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StringTools

  

StringBuffer

  

string buffer constructor

 

Calling Sequence

Parameters

Description

Examples

Calling Sequence

b := StringBuffer()

b:-clear()

b:-append( s )

b:-appendf( fmt, ... )

b:-newline(n)

b:-space(n)

b:-value()

b:-value( opt )

Parameters

b

-

string buffer object

s

-

Maple string

fmt

-

Maple string; format string as for sprintf

n

-

(optional) non-negative integer; number of characters inserted, default is 1

opt

-

(optional) option of the form clear = true (or just clear) or clear = false

Description

• 

The StringBuffer constructor returns a string buffer object. String buffers are useful for incrementally building long strings from shorter substrings. The naive approach, which repeatedly concatenates each new substring to the end of an ever-growing string, is extremely inefficient. StringBuffer provides an efficient mechanism for building strings.

• 

The StringBuffer object returned by the constructor is a module with six methods: clear, append, appendf, newline, space, and value.

• 

The clear method empties the buffer; an empty string buffer represents the empty string . This method is executed only for effect; no useful value is returned, and no arguments are required.

• 

The append method appends its argument, which must be a Maple string, to the string that the buffer represents. The buffer itself is returned. This allows you to chain multiple calls to the append method of a given buffer in a single expression. The appendf (``append formatted'') method allows you to append formatted strings. It accepts arguments identical to those accepted by sprintf.

• 

The newline method appends newlines n to the buffer. If the argument n is supplied, it inserts that many newlines, otherwise it defaults to one.

• 

The space method appends spaces n to the buffer. If the argument n is supplied, it inserts that many spaces, otherwise defaults to one.

• 

The value method returns the string represented by the buffer. No arguments are required, but it accepts a clear option (of type truefalse) which, if set, causes the buffer to be cleared upon returning the string value.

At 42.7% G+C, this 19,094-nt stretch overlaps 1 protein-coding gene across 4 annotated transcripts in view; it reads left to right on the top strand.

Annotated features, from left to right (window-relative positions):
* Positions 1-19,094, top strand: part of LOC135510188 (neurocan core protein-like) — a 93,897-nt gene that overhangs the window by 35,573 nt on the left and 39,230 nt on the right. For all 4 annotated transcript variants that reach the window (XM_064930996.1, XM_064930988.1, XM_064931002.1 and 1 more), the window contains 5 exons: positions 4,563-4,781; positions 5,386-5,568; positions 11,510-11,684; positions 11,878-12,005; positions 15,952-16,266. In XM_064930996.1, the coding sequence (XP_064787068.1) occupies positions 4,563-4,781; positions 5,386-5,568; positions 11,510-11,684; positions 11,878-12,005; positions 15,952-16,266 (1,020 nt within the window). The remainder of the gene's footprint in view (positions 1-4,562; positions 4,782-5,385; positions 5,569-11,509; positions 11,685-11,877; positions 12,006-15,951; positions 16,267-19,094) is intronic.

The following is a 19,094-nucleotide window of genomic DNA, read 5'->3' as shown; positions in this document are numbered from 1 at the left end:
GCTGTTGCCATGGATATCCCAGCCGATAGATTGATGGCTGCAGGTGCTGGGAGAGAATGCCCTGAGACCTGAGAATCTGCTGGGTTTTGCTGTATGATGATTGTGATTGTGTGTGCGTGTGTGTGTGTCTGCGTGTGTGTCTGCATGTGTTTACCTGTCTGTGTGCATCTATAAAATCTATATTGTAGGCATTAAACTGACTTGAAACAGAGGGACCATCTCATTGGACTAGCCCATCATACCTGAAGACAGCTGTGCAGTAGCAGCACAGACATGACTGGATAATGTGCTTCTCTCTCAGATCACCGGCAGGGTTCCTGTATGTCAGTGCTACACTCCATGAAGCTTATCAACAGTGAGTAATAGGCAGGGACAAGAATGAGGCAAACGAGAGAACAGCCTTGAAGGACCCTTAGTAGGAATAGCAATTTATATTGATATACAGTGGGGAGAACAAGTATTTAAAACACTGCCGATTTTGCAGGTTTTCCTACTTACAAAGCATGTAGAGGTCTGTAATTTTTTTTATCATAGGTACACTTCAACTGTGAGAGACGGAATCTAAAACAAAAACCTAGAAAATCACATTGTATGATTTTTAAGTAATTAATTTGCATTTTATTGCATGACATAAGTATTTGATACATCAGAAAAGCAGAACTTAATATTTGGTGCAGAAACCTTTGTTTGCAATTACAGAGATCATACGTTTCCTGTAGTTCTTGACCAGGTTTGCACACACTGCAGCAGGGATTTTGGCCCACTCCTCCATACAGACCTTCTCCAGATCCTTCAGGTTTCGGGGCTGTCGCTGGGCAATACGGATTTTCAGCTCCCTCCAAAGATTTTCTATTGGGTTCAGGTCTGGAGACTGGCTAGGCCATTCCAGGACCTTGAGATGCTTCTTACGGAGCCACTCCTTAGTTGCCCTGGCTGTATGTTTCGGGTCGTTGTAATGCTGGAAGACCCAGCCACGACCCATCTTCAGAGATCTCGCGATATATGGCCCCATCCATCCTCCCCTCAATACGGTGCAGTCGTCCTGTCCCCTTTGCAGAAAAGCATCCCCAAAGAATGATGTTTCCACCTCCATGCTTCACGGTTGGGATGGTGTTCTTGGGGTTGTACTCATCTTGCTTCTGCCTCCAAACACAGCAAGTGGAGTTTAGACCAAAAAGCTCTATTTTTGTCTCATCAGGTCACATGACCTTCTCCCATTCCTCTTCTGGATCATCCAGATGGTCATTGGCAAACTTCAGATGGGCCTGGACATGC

• 

The intention is that you can build a long string in a string buffer by repeatedly calling the append method of the buffer, and then retrieve the value of the represented string, as a string, by calling the value method. The clear method simply allows you to re-use an existing string buffer to create a new long string, once you are done with its current contents.

• 

StringBuffer objects operate efficiently in algorithms for which the number of calls to the append method greatly exceeds the number of calls to the value or clear methods.

Examples

withStringTools:

bStringBuffer:

b:-appendThe

The

(1)

b:-appendquick :-appendbrown :-appendfox.

The quick ...ick brown

(2)

b:-value

The quick brown fox.quick brown

(3)

b:-clear:b:-appendf%a,2+3sinxy:b:-value

2+3*sin(x/y)

(4)

Use of a StringBuffer is much more efficient that the naive approach shown here.

N1000:

s:

txtRandom10,'lower'

txtyhcmxxkyzm

(5)

sttime:foritoNdoscats,txtend do:timest

0.008

(6)

b:-clear:sttime:foritoNdob:-appendtxtend do:timest

0.003

(7)

evalbb:-value=s

true

(8)

Here is another, more subtle example.

G := proc()
   description "extremely inefficient string concatenator";
   local   r;
   r := proc()
       if nargs = 0 then
           ""
       elif nargs = 1 then
           args[ 1 ]
       else
           cat( args[ 1 ], procname( args[ 2 .. -1 ] ) )
       end if
   end proc;
   r( args )
end proc:

This can be transformed into an O(1) algorithm by passing a string buffer to the recursive calls.

F := proc()
   description "efficient version of G";
   local    b, r;
   b := StringTools:-StringBuffer();
   r := proc()
       if nargs = 1 then
           b:-append( args[ 1 ] )
       else
           b:-append( args[ 1 ] );
           procname( args[ 2 .. -1 ] )
       end if
   end proc;
   r( args ):-value()
end proc:

sseqRandom10,'lower',i=1..1000:

timeGs

0.020

(9)

timeFs

0.009

(10)

Here is a procedure to read the contents of a file, one line at a time, applying a given filtering operation to each line.

FilterFile := proc( fname::string, filter )
   local   b, line;
   b := StringTools:-StringBuffer();
   do
       line := readline( fname );
       if line = 0 then break end if;
       b:-append( filter( line ) )
   end do;
   b:-value()
end proc:

filenameFileTools:-JoinPathkerneloptsdatadir,help,StringTools,cbc03.txt

filename/usr/local/repository/build/rdgetroll8/maple/slot0/data/help/StringTools/cbc03.txt

(11)

FilterFilefilename,s→s

Francesco Totti scored the game-winning goal on a penalty shot in injury time to lift Italy to a dramatic 1-0 win over Australia Monday at the World Cup in Kaiserslautern, Germany.

(12)

FilterFilefilename,Trim

Francesco Totti scored the game-winning goal on a penalty shot in injury timeto lift Italy to a dramatic 1-0 win over Australia Monday at the World Cup inKaiserslautern, Germany.

(13)

FilterFilefilename,s→`if`IsSpaces,,s

Francesco Totti scored the game-winning goal on a penalty shot in injury time to lift Italy to a dramatic 1-0 win over Australia Monday at the World Cup in Kaiserslautern, Germany.

(14)

See Also

cat

fclose

module

readline

seq

string

StringTools

StringTools[IsSpace]

StringTools[Join]

StringTools[Trim]